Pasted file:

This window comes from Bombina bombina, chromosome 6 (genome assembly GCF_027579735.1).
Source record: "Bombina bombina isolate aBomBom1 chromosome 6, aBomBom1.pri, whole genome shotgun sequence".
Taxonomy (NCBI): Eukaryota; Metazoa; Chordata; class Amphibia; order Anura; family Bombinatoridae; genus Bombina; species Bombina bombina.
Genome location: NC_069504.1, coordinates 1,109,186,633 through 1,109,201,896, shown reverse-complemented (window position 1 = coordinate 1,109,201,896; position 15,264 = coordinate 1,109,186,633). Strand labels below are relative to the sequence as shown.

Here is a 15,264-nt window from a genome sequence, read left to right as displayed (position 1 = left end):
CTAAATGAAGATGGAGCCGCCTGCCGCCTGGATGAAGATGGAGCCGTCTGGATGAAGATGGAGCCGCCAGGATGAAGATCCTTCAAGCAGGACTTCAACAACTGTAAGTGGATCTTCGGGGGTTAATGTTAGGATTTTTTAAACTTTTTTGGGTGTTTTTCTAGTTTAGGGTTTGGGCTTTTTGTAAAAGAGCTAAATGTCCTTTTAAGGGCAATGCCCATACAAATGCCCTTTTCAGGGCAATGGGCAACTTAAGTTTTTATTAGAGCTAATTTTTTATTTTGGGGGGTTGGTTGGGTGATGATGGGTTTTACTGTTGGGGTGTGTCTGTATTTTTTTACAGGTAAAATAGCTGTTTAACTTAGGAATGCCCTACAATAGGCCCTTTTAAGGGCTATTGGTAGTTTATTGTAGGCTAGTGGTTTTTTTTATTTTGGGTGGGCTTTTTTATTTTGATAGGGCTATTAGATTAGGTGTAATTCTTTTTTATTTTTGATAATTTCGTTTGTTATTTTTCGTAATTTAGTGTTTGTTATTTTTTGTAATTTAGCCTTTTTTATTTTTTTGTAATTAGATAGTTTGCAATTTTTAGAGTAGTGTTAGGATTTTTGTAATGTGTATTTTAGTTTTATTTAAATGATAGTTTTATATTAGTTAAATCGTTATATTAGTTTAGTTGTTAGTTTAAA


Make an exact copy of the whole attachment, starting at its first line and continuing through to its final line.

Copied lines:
This window comes from Bombina bombina, chromosome 6 (genome assembly GCF_027579735.1).
Source record: "Bombina bombina isolate aBomBom1 chromosome 6, aBomBom1.pri, whole genome shotgun sequence".
Taxonomy (NCBI): Eukaryota; Metazoa; Chordata; class Amphibia; order Anura; family Bombinatoridae; genus Bombina; species Bombina bombina.
Genome location: NC_069504.1, coordinates 1,109,186,633 through 1,109,201,896, shown reverse-complemented (window position 1 = coordinate 1,109,201,896; position 15,264 = coordinate 1,109,186,633). Strand labels below are relative to the sequence as shown.

Here is a 15,264-nt window from a genome sequence, read left to right as displayed (position 1 = left end):
CTAAATGAAGATGGAGCCGCCTGCCGCCTGGATGAAGATGGAGCCGTCTGGATGAAGATGGAGCCGCCAGGATGAAGATCCTTCAAGCAGGACTTCAACAACTGTAAGTGGATCTTCGGGGGTTAATGTTAGGATTTTTTAAACTTTTTTGGGTGTTTTTCTAGTTTAGGGTTTGGGCTTTTTGTAAAAGAGCTAAATGTCCTTTTAAGGGCAATGCCCATACAAATGCCCTTTTCAGGGCAATGGGCAACTTAAGTTTTTATTAGAGCTAATTTTTTATTTTGGGGGGTTGGTTGGGTGATGATGGGTTTTACTGTTGGGGTGTGTCTGTATTTTTTTACAGGTAAAATAGCTGTTTAACTTAGGAATGCCCTACAATAGGCCCTTTTAAGGGCTATTGGTAGTTTATTGTAGGCTAGTGGTTTTTTTTATTTTGGGTGGGCTTTTTTATTTTGATAGGGCTATTAGATTAGGTGTAATTCTTTTTTATTTTTGATAATTTCGTTTGTTATTTTTCGTAATTTAGTGTTTGTTATTTTTTGTAATTTAGCCTTTTTTATTTTTTTGTAATTAGATAGTTTGCAATTTTTAGAGTAGTGTTAGGATTTTTGTAATGTGTATTTTAGTTTTATTTAAATGATAGTTTTATATTAGTTAAATCGTTATATTAGTTTAGTTGTTAGTTTAAA